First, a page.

43961Re: [FH] Possible connection - Heart Disease , Inflammation and Food Allergy
- Jan 1, 2012I wonder if I have something wrong in my settings because some people's posts come up with a weird "A" scattered throughout ...
--- In firstname.lastname@example.org, Patti Thomas <tpatti54@...> wrote:
> The problem with trying to gain sufficient protein for obligate carnivores, from a vegetable source, is that vegetables are an incomplete protein. Â Meat has all of the essential amino acids to make a complete protein. Â Twenty two, I believe. Â
Meat varies in amino acid content, actually. Some animal meat has more taurine or less taurine, for example, and may or may not have XYZ amino acid in sufficient quantity or at all. (Eggs are supposed to be the most complete protein source IIRC). I have not seen a cat food that contains only corn as a source of protein anyway -- it is used in combo with other proteins, and is usually in cat foods as an adjunct protein and a source of EFAs.
> Â Vegetables have only one or two of the essential amino acids.Â
Vegetables with usable protein (like corn) have more than two amino acids. I think corn has maybe 8 or so? But it doesn't have all of the necessary-for-life amino acids for cats, that's why it's used in combo with other sources.
> Â Starches have no place in a cats diet. Â Those are the culprits in cat diabetes and obesity.
I agree that high carb diets make some cats fat and some cats diabetic; I really blame dry food in general. It's very annoying (and rather silly) that so many of these expensive "grain free" dry foods are made instead with simple sugar starches, potatoes and tapioca. I think cats do best on a wet diet that is high-protein too.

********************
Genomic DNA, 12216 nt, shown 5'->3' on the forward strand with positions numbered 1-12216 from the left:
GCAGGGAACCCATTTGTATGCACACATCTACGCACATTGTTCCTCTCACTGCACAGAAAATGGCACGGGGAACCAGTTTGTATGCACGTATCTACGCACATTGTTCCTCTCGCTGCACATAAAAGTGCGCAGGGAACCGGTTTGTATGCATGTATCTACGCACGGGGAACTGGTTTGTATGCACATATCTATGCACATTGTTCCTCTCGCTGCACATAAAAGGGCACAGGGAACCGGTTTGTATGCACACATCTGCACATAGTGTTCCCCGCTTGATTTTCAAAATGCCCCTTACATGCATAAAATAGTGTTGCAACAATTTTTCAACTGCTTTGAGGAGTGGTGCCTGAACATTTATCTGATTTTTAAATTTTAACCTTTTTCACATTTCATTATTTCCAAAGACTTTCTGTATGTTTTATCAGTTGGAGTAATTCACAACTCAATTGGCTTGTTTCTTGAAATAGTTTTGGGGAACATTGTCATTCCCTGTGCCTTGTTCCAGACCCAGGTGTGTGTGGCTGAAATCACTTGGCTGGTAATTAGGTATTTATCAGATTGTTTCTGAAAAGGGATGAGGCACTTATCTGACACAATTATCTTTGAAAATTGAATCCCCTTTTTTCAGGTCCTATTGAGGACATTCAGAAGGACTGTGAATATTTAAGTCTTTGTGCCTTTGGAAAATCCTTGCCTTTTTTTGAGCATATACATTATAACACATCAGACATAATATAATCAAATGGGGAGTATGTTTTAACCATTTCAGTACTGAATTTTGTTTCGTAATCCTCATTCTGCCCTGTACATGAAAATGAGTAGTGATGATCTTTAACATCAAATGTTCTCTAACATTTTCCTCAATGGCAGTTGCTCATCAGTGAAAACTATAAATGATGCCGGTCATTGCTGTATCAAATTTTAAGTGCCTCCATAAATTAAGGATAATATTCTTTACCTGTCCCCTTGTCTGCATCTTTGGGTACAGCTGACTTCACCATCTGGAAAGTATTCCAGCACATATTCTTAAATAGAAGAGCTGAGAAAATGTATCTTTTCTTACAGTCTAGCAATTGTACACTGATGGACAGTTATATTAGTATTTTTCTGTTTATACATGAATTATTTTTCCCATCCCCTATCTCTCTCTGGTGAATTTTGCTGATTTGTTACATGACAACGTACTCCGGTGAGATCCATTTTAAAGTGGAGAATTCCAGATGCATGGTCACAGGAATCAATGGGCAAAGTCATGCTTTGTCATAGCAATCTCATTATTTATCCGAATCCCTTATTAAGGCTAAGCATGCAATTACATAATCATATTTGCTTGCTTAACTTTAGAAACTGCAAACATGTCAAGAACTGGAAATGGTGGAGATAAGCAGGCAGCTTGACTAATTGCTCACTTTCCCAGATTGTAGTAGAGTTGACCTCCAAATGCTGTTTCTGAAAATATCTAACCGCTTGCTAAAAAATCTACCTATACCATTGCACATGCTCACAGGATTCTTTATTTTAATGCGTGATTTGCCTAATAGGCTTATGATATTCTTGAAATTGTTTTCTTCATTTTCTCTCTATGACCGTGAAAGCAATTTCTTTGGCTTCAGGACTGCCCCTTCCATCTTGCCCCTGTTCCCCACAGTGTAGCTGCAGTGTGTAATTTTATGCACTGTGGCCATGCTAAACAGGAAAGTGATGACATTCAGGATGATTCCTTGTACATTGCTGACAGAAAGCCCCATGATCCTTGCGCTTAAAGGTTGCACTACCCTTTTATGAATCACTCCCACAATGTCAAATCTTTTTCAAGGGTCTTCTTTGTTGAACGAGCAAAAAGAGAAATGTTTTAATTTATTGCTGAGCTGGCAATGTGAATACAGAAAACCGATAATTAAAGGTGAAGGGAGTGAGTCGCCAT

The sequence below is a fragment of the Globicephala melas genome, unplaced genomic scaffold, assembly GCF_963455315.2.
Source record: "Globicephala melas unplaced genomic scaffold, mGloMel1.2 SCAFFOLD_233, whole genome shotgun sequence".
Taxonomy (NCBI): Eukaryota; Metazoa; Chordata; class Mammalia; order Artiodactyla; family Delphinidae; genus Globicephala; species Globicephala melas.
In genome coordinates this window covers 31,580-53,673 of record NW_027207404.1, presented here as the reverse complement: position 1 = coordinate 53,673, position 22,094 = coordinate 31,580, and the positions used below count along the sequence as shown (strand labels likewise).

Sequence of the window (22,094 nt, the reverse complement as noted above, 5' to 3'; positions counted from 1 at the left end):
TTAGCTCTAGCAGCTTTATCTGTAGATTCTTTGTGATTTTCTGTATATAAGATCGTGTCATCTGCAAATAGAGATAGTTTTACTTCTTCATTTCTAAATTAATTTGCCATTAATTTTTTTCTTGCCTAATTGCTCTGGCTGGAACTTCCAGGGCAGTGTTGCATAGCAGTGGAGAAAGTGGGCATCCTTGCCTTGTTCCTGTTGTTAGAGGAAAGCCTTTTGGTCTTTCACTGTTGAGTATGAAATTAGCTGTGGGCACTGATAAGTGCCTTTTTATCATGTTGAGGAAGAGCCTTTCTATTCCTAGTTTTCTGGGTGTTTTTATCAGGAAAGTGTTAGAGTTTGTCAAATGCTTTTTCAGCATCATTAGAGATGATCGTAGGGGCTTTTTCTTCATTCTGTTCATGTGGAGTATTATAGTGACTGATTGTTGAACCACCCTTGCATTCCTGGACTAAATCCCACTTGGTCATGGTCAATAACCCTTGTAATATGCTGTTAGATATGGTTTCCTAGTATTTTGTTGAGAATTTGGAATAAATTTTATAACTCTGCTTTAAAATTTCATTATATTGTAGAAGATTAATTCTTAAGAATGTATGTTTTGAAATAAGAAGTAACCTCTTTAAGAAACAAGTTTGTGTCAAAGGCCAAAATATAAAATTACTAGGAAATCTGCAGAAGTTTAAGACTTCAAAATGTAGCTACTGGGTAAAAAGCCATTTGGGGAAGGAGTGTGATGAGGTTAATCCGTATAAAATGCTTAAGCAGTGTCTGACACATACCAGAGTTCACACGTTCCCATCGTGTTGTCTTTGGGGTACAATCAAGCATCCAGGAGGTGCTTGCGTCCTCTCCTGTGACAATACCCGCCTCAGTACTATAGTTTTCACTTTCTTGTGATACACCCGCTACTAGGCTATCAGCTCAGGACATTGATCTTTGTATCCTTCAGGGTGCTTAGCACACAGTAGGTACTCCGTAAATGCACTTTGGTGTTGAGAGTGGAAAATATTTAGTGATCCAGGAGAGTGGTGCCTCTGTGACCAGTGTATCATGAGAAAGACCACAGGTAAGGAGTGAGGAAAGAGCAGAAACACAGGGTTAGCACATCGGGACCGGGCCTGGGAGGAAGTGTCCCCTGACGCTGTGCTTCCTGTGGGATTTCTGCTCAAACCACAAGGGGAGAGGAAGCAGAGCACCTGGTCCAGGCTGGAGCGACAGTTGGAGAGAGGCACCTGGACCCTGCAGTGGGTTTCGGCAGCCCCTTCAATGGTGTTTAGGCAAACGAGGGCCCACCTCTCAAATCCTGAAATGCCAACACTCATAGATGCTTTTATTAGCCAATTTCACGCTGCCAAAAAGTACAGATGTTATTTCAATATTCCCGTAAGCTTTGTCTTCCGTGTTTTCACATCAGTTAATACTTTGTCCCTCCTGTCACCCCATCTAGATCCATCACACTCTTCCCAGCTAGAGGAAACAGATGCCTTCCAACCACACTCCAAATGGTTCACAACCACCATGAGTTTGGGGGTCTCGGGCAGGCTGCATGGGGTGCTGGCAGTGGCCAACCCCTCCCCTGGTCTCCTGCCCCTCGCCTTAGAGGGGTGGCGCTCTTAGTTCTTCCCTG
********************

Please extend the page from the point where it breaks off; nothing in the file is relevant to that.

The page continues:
> Most all of the documentation of food allergies in animals is done by pet food companines.
What does this mean? That it's not valid? I see an awful lot of snark on the internet and on message boards about studies funded by the pet food companies, which I guess is supposed to mean that the researchers accepting this money are corrupt and lacking in academic integrity; that they skew the results as they are told to; and that the peer reviewers and medical journal publishers also turn a blind eye to rampant faking of results -?
Regardless, in this particular case pet food companies are exactly who would be most interested in pinpointing which protein sources are most allergenic ... If they sell a food for allergies that doesn't work, people will find out very quickly. Testing like this is unlikely to be in a lab anyway, it would be done with owned cats through a study. The paper citing beef, dairy, fish as the 3 most common allergens in cats is from Belgian researchers, FWIW.
Also, based on the previous argument on protein being more complete and complex, it makes sense that animal proteins would be the most allergenic. It doesn't mean that animal proteins are inappropriate or bad, and there are certainly many different types to choose from.
Again I'll mention that I feed a high-protein, meat based wet diet for my own cats, and don't have anything invested in pet food companies or the corn industry. This is just sharing information.
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